As we noted earlier, the crossover we tested was not entirely up to U.S. specifications. But the really critical difference was under the hood. The 2.0-liter gasoline engine that will be coming to the States wasn't available during our stay in Hungary . So, we had to settle for the 2.0-liter TDI. But after a day behind the wheel, we'd be happy to settle for that clean-diesel package anytime VW wants to make it available.

That package, in fact, is expected to be heading Stateside, perhaps a year after the spring 2008 launch of the American Tiguan, but VW officials caution they're still working out the details, which includes price and some technical matters. There'll almost certainly be a price premium of several thousand dollars for the TDI to cover the latest emissions technology.

The same engine will be used in some of VW's passenger cars, but in lighter vehicles, the automaker has come up with a slick system which does not need the additive, urea, to eliminate excess oxides of nitrogen. Used for the heavier Tiguan, the diesel will require urea - replenished when you get your oil changed.

While we don't have final figures, we'd expect the American diesel to push past the 30-mpg mark, which could quickly offset any premium. And after driving the TDI, you might want it, whatever the cost. The powertrain is incredibly torquey, with none of the problems traditionally associated with diesels, like noise and harshness. Except for the slightest clatter, a start-up, the engine was almost Lexus-quiet.

Driving through rush-hour Budapest , we had all the power we needed to grab an open spot in the next lane. And on the open highway, the engine was quick, responsive, and a general delight to drive.

We're told that the 2.0 TDI's manners are quite similar - but for the added mileage and cost - to those of the 2.0-liter gasoline engine, which will be available at U.S. launch.

Both powertrains come with a choice of six-speed automatic or six-speed manual. The manual on our test vehicle was quick-shifting and smooth, what we've come to expect from VWs.

We also had 4Motion on our test model, a good combination and one we'd recommend for most buyers, though front-drive will likely be the option of choice in the Sun Belt. As we mentioned earlier, there are two different "faces" for Tiguan, but only the 18-degree version coming to the States. Sadly, that means we also won't get the Offroad Mode feature, which can be switched on with the touch of a button, activating such things as hill descent control and hill climb assist, electronically modify throttle response, and increase braking on gravel, dirt, and other loose surfaces.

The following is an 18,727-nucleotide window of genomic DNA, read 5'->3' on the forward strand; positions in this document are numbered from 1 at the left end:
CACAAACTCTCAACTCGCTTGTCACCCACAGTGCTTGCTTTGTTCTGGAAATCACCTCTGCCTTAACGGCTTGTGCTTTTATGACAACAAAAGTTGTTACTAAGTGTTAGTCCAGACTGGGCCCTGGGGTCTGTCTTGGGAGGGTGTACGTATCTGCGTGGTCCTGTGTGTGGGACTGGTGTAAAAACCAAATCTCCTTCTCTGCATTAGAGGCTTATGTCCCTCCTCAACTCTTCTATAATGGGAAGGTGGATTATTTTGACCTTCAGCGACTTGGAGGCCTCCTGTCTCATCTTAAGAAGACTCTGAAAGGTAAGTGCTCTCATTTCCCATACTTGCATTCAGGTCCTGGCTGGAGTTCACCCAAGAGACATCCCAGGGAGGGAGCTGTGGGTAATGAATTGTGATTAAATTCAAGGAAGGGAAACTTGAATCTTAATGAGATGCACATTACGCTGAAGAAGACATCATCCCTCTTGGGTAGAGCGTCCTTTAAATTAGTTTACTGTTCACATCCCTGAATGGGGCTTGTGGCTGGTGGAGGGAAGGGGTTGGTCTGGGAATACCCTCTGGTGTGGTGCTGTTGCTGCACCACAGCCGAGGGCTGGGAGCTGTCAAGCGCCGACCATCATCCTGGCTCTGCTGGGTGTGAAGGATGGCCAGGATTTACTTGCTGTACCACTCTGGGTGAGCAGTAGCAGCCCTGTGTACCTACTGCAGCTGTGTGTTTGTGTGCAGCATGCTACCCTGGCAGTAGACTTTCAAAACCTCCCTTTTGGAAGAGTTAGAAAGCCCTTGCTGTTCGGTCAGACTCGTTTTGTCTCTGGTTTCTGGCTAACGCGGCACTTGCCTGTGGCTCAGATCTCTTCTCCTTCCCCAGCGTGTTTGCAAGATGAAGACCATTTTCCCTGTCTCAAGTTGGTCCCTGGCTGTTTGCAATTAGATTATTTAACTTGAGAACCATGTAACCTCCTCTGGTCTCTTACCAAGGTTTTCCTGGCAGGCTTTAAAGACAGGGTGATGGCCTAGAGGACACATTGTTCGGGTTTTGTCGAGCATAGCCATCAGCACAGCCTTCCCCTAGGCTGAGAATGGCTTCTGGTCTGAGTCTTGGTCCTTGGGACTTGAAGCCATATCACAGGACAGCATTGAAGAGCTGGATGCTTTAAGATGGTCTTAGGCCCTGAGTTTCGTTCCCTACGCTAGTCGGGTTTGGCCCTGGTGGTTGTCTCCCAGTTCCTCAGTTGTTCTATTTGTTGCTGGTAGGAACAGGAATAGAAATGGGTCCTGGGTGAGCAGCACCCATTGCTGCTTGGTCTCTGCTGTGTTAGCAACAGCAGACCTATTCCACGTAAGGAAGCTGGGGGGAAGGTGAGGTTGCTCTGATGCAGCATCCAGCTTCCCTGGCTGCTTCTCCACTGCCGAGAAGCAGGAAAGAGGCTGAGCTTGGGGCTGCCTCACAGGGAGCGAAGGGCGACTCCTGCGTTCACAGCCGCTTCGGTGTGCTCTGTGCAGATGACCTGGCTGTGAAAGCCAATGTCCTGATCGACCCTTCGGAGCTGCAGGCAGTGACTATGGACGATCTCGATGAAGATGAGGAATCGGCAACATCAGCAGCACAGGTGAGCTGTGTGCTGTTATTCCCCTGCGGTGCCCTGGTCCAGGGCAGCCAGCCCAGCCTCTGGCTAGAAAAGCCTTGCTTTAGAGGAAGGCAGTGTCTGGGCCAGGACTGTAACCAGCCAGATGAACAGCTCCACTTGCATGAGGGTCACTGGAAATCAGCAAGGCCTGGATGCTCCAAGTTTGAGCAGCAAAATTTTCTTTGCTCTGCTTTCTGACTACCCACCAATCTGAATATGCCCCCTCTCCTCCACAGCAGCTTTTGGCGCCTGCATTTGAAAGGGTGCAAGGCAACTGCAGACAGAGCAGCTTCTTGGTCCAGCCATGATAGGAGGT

Borrowing from the family

The Tiguan is the result of some big changes at Volkswagen. There was the time this was the least flexible of automakers. Forget bureaucratic matters, that meant rigid design and engineering practices that wouldn't have permitted the development of a flexible, car-based crossover like this one. To bring this smaller SUV to market, VW has borrowed bits and pieces from two of its best-selling platforms, the Passat and, primarily, from the smaller Golf.

The resultant hybrid is clearly more car-like than a conventional SUV, and one of the better packages among car-based crossovers. In city driving, the Tiguan proved nimble and responsive. On the highway, it handled even the most aggressive curves and switchbacks with aplomb. There was a modest amount of body roll, no surprise for such a tall vehicle, though. Steering was precise but a little soft, and driven hard into a corner, there was a bit of pushing, but overall, a well-mannered ride.

On the whole, ride and handling proved to be among the best in class, and more than a match for competitors like the CR-V and RAV4. That's going to be critical, as Volkswagen's whole reason for building the Tiguan is that it provides a more European-style driving experience, and is more fun to drive than the Asian imports. Otherwise, what reason would you have to pay the premium the German marque demands?

And when it comes to price, we won't see final numbers until next spring, closer to launch, but we're expecting to see something in the neighborhood of the mid- to high-$20,000 range. In recent years, Volkswagen products, in general, have been running 15 to 20 percent above the Asians. Now, VW's new U.S. CEO Stefan Jacoby says he wants to hold that closer to five percent.

We'd hope so. Yes, a well-equipped vehicle like the Tiguan deserves a bit of a premium, but in today's competitive market, it would be hard for the new compact crossover to price itself out of the market. Let's face it: right now, Volkswagen has dropped off the shopping list for a lot of folks, and as good as the Tiguan might be, the automaker needs to make sure it's even considered.

2009 Volkswagen Tiguan

Base price: $25,000 (est.)

Engine: Turbodiesel 2.0-liter in-line four, 140 hp/200 lb-ft

Transmission: Six-speed manual or six-speed automatic, front- or all-wheel drive

Length x width x height: 173.2 x 72.8 x 66.5 in

Wheelbase: 102.5 in

Curb weight: 3520 lb

Fuel economy (EPA city/hwy): N/A

Major standard features: Power windows/locks/mirrors; AM/FM/CD audio system; steering wheel-mounted audio controls; digital climate control; power driver seat; remote keyless entry; alloy wheels

Safety features: Anti-lock brakes, traction and stability control, tire pressure monitors; dual front, side and curtain airbags; active head restraints

Warranty: Four years/50,000 miles

Before it's here, it's on the Bloomberg Terminal.